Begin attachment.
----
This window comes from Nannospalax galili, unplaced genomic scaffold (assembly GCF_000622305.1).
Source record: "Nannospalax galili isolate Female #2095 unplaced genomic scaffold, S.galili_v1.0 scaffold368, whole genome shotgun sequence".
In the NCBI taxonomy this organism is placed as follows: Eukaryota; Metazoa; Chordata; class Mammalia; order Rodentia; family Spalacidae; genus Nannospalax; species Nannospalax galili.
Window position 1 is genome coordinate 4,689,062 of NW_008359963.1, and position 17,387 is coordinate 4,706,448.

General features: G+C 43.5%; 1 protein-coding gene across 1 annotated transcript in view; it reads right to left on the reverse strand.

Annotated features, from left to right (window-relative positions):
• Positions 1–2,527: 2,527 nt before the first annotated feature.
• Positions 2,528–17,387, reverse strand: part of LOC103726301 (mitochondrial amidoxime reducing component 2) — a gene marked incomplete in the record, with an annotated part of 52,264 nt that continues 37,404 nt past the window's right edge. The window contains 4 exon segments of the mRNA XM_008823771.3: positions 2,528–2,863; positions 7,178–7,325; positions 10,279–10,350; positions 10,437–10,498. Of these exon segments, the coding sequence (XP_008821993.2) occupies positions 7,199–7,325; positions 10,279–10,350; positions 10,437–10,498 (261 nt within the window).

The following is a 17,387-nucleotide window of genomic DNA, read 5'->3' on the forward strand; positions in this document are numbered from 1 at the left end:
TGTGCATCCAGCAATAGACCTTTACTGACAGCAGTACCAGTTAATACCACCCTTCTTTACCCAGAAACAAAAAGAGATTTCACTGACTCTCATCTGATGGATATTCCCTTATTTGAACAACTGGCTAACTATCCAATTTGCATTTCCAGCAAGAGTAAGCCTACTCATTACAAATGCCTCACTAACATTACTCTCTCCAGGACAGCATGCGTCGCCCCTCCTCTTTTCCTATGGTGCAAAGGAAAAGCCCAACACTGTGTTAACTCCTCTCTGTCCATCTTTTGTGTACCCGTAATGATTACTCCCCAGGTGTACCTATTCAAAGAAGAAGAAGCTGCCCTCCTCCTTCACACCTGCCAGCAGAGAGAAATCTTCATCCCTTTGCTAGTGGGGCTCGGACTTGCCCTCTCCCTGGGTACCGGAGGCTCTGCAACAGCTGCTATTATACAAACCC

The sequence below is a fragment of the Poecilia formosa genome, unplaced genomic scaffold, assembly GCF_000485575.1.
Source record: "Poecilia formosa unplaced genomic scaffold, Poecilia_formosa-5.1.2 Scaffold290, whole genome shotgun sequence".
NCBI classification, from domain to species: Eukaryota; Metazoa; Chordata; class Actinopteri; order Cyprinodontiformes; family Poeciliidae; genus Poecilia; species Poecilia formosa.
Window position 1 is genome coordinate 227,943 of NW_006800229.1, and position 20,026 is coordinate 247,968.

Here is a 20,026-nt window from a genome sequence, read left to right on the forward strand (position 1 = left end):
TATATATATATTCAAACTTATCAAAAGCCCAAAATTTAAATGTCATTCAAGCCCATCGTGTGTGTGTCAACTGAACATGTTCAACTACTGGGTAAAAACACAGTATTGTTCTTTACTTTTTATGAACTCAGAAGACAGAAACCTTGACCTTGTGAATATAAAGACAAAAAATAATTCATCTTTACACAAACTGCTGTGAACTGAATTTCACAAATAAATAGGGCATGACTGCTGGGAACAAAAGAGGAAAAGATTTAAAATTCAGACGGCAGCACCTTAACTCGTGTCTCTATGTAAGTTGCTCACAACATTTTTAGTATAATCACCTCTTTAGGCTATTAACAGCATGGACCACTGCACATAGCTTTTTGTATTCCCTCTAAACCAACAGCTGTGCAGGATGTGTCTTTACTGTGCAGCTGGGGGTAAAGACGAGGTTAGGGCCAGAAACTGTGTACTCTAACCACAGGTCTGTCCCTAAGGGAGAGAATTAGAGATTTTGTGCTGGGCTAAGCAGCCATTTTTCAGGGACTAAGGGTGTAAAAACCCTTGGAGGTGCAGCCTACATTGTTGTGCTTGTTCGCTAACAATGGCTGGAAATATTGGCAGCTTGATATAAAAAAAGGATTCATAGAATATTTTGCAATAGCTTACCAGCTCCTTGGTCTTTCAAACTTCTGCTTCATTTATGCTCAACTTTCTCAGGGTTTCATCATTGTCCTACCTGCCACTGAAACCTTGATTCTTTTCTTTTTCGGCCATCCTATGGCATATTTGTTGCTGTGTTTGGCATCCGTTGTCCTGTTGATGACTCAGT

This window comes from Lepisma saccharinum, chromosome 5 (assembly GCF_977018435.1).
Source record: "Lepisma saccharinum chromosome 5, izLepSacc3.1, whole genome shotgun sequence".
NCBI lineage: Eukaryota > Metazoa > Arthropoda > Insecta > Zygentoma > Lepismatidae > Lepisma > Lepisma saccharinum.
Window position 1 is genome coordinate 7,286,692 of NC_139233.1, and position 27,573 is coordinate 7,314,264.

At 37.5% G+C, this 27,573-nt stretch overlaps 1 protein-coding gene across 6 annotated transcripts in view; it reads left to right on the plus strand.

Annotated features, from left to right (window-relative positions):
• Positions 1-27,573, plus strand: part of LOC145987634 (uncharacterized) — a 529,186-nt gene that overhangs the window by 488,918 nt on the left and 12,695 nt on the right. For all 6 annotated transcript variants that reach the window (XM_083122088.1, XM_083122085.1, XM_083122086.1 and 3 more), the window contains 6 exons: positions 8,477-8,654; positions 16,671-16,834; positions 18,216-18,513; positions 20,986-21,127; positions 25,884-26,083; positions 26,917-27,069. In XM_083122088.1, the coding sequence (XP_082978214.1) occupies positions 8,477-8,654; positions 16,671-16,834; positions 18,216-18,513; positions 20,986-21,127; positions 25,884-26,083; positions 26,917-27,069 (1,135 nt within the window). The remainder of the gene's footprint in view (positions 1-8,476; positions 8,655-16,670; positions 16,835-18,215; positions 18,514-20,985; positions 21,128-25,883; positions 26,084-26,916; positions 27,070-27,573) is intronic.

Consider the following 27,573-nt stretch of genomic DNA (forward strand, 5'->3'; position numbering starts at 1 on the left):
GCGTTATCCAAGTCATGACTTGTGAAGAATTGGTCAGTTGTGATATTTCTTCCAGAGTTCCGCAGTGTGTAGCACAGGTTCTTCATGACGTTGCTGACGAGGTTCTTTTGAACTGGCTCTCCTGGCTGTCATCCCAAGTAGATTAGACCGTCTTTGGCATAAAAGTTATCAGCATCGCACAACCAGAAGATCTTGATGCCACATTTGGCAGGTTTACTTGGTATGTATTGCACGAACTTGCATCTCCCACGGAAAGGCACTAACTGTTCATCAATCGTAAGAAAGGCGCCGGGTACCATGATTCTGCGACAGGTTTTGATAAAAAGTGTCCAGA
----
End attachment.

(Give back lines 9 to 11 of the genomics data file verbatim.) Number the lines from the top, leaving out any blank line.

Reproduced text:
The following is a 17,387-nucleotide window of genomic DNA, read 5'->3' on the forward strand; positions in this document are numbered from 1 at the left end:
TGTGCATCCAGCAATAGACCTTTACTGACAGCAGTACCAGTTAATACCACCCTTCTTTACCCAGAAACAAAAAGAGATTTCACTGACTCTCATCTGATGGATATTCCCTTATTTGAACAACTGGCTAACTATCCAATTTGCATTTCCAGCAAGAGTAAGCCTACTCATTACAAATGCCTCACTAACATTACTCTCTCCAGGACAGCATGCGTCGCCCCTCCTCTTTTCCTATGGTGCAAAGGAAAAGCCCAACACTGTGTTAACTCCTCTCTGTCCATCTTTTGTGTACCCGTAATGATTACTCCCCAGGTGTACCTATTCAAAGAAGAAGAAGCTGCCCTCCTCCTTCACACCTGCCAGCAGAGAGAAATCTTCATCCCTTTGCTAGTGGGGCTCGGACTTGCCCTCTCCCTGGGTACCGGAGGCTCTGCAACAGCTGCTATTATACAAACCC

The sequence below is a fragment of the Poecilia formosa genome, unplaced genomic scaffold, assembly GCF_000485575.1.